RACE 4: MY GAL VAL (#4)
There are some intriguing first time starters in this maiden claiming affair, including the Generazio-bred #12 Mister Chairman. However, it can’t be a good sign that this half-brother to Jaipur winner Disco Partner by Into Mischief is debuting for $40k as a 4-year-old. Some may also make a case for #9 Electrolyzer, who goes out for the dangerous Jorge Abreu barn. He picks up Irad Ortiz, but doesn’t have the most convincing turf pedigree. I generally preferred those with more experience. #11 Suit of Armor seems like the most reliable option based on his turf races for last year. He ran particularly well in that Sep. 4 maiden affair at Saratoga, and then got a wide trip in his next start at Belmont. I don’t want to read too much into his dirt form since then because that’s just not his preferred surface. However, it is reasonable to wonder whether Bonnie Lucas can get this horse back into the same form that he achieved for Brad Cox. There are some more lightly raced runners to consider at better prices. I found #1 Ableton to be somewhat interesting on the cutback in distance. He wasn’t really competitive in either turf start at Gulfstream, but his dam was a pure sprinter on grass. There are also some first time turfers to consider. #2 Be the Boss has pedigree as a half-brother to multiple turf winners Colonel Tom and Turbo Drive. My top pick is #4 My Gal Val, who switches surfaces after trying a much tougher maiden special weight event on the dirt in his career debut. He actually showed some decent speed chasing the leaders that day before fading in the stretch. He’s a half-brother to one turf winner, and looks like one that shouldn’t mind the switch to grass.
RACE 6: PRICE TALK (#4)
Tony Dutrow holds a pretty strong hand in this optional claimer, sending out two major players. The one who could go favored is #2 Buy Land and See. This 5-year-old actually ran pretty well on the main track over the winter, but seemed to appreciate the return to turf last time. He got off to an awkward start, getting squeezed back coming out of the chute, and had to use some energy after that to run up into his preferred stalking position. He struck the front in upper stretch, but just couldn’t quite hold off the classy Flop Shot. A repeat of that performance will make him tough to beat, and he should appreciate the slight cutback to a mile. Yet I prefer Dutrow’s other runner at a slightly better price. #4 Price Talk will race for a $62,500 tag, having already beaten this allowance condition last fall. He took advantage of some pace up front that day, earning a career-best 122 TimeformUS Speed Figure as he ran down the aforementioned Flop Shot. I won’t hold his Red Smith against him, since 1 3/8 miels is just too far. I was hoping to see a little more in his return from the layoff in the Danger’s Hour, but chasing wide from off the pace on that early April turf course at Aqueduct may not have been the right trip. He’s capable of better and gets reunited with winning rider Castellano. I found both of these more appealing than #3 High Tide, who is in great form right now. However, he’s gotten good trips and rides in his last two starts and is moving up in class to face a much tougher field this time. The one price horse I considered is #6 Easy Time, who should appreciate stretching back out on grass. However, he would need to produce a career-best to beat this salty field.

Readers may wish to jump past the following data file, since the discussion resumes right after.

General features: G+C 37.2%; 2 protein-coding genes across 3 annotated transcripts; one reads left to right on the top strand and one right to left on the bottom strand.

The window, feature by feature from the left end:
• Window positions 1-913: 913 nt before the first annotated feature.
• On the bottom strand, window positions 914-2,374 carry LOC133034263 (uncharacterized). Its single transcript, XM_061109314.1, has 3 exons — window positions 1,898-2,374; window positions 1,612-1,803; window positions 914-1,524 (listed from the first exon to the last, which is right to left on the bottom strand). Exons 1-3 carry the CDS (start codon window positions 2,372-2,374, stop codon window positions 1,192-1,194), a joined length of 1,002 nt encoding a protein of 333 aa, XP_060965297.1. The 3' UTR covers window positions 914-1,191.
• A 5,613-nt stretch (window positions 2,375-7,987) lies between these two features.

RACE 8: MOSIENKO (#5)
I’ve never been the biggest fan of #4 Bustin Bay, who figures to go favored here on the slight drop in class. She ran on decently to be second at the $32k level last time, but she wasn’t facing a particularly tough field. Overall I don’t think she’s really gotten back to her blowout victory in the mud over the winter at Aqueduct when she was aided by a track bias. She’s arguably the one to beat, but I would never take a short price on her. I could understand making a case for dropdown #3 She’s a Black Belt off the layoff, though I think it’s curious her connections didn’t find a spot where she could be in for a claiming waiver. #2 Sweet Mia also has a race or two that puts her in the mix, but I think she’ll be overbet with Joel Rosario climbing aboard. I was most interested in the two mares drawn outside who are both turning back from a mile. #6 Shadolamo was my pick at 14-1 that day and I thought she ran a gallant race to just miss. She’s probably best going a bit farther than today’s 6 1/2 furlongs, but she’s versatile enough to come from off the pace. She also never takes any money despite putting up competitive figures. My top pick is #5 Mosienko, who I think will really benefit from this turnback in distance. A mile is just too far for her, but she actually made some decent progress coming past the quarter pole last time before flattening out. Prior to that she had faced some tougher fields at the state-bred N2X condition, which obscures her otherwise good form. She typically shows up when she’s spotted appropriately, and will be a price due to the low-profile connections.